Physicians who incorporate patient education into their advertising and marketing strategies will gain a competitive edge—especially on the Internet.

If you have a Web site, offering online-based patient-education re­sources as a service or Web link will probably attract prospective patients from a wider geographic area.

The convenience and efficiency of online patient education enables new clients to move faster through the pipeline and closer to booking a consultation. Web surfers look for clear, understandable answers to their many questions; secondary to that is finding the best physician for the job.

The physician who provides the most straightforward information that is crafted in a creative and visual way will be seen as cutting-edge and credible.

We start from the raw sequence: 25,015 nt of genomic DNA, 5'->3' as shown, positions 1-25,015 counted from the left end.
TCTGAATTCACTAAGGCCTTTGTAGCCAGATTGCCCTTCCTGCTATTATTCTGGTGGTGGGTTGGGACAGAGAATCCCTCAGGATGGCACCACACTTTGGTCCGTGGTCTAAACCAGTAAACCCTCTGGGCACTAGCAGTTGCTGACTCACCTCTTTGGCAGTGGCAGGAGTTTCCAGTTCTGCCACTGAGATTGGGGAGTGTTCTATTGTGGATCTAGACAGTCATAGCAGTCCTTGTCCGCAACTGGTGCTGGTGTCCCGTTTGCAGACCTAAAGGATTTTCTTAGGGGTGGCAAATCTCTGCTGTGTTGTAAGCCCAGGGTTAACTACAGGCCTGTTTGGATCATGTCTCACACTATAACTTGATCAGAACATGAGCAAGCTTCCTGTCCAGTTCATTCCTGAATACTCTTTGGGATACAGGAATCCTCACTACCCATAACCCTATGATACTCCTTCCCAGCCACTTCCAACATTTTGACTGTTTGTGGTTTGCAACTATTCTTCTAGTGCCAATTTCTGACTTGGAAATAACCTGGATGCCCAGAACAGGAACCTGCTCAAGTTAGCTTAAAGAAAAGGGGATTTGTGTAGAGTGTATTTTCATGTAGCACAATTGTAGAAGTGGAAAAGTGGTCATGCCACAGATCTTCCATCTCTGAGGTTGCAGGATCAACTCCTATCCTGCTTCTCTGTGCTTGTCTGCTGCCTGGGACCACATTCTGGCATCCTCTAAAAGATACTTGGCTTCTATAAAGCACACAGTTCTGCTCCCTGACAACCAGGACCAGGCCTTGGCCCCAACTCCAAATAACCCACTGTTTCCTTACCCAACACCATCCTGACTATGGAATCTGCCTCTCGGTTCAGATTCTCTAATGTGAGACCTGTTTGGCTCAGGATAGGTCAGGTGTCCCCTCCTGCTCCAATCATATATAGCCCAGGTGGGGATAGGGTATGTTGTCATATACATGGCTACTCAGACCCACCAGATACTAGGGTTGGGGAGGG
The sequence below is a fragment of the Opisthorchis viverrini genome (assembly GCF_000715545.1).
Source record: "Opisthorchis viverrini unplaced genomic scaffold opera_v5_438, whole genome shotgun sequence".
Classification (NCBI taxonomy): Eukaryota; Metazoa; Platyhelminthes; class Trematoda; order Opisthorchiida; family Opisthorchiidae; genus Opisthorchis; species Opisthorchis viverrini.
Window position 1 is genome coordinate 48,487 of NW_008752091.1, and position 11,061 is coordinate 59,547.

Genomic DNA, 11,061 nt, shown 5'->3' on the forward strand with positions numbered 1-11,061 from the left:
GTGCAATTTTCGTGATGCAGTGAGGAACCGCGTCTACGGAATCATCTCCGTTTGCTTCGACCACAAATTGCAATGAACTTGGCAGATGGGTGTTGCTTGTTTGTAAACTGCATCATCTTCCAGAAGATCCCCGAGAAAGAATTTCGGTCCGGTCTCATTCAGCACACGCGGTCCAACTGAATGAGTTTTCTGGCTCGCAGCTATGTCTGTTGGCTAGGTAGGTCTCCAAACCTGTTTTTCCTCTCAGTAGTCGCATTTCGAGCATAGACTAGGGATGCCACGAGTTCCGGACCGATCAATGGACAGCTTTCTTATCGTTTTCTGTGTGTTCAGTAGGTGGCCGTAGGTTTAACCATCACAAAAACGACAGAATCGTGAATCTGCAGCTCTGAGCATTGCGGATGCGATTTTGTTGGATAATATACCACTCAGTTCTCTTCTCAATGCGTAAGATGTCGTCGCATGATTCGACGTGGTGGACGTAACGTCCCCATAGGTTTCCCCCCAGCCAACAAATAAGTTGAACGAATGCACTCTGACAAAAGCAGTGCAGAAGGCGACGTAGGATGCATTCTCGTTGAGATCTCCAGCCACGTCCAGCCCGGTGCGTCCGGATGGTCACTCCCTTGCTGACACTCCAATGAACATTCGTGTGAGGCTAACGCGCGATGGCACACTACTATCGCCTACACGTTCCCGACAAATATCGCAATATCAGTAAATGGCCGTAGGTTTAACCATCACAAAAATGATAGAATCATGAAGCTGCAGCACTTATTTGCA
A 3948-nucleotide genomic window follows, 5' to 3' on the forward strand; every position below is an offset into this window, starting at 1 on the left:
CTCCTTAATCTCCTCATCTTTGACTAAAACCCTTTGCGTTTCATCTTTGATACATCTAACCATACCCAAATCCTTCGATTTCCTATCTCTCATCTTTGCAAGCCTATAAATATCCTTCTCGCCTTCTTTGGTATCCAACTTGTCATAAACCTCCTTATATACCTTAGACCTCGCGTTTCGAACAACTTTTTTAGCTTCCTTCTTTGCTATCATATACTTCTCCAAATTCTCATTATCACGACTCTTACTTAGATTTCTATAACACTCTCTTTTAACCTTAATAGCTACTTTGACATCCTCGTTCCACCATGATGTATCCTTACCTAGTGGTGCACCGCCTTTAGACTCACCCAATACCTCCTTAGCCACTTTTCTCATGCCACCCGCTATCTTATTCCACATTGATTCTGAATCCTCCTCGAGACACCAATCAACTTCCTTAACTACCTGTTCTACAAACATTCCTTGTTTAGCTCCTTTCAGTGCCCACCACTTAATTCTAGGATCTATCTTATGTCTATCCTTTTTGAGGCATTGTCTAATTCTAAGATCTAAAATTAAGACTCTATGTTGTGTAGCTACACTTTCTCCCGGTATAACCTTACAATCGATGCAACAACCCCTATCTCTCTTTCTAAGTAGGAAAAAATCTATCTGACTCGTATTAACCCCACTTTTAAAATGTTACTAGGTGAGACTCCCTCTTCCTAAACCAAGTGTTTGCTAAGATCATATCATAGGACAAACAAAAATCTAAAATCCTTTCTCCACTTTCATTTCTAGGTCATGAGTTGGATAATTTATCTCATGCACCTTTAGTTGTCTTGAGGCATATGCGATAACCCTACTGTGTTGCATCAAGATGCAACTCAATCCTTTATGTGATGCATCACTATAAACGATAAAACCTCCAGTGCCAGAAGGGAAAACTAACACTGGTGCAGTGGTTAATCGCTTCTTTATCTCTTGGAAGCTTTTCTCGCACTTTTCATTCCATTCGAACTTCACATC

Today’s aesthetic surgery custo­mers are a cynical group. They don’t trust easily and want and need proof that what you say is what they will get. In addition, as we all know, aesthetic results are subjective.

Advanced educational tools help clear up some of that subjective confusion. Patients can perceive the possibilities better when visuals are used. Before they make a decision to get or not get whatever procedure is under consideration, they want to know they will be happy with the result.

Patients who are given the proper attention and educational tools are the ones you will be able to count on for repeat business and good word of mouth.

What’s Hot

Practice Video
Don’t skimp on this valuable addition to your marketing arsenal. The video should include scenes of you discussing your philosophies, introducing your staff, a tour of your office, and information about your products and services (including detail about the procedures that you offer). Send copies of your practice video DVD to prospective patients.

Online Patient Education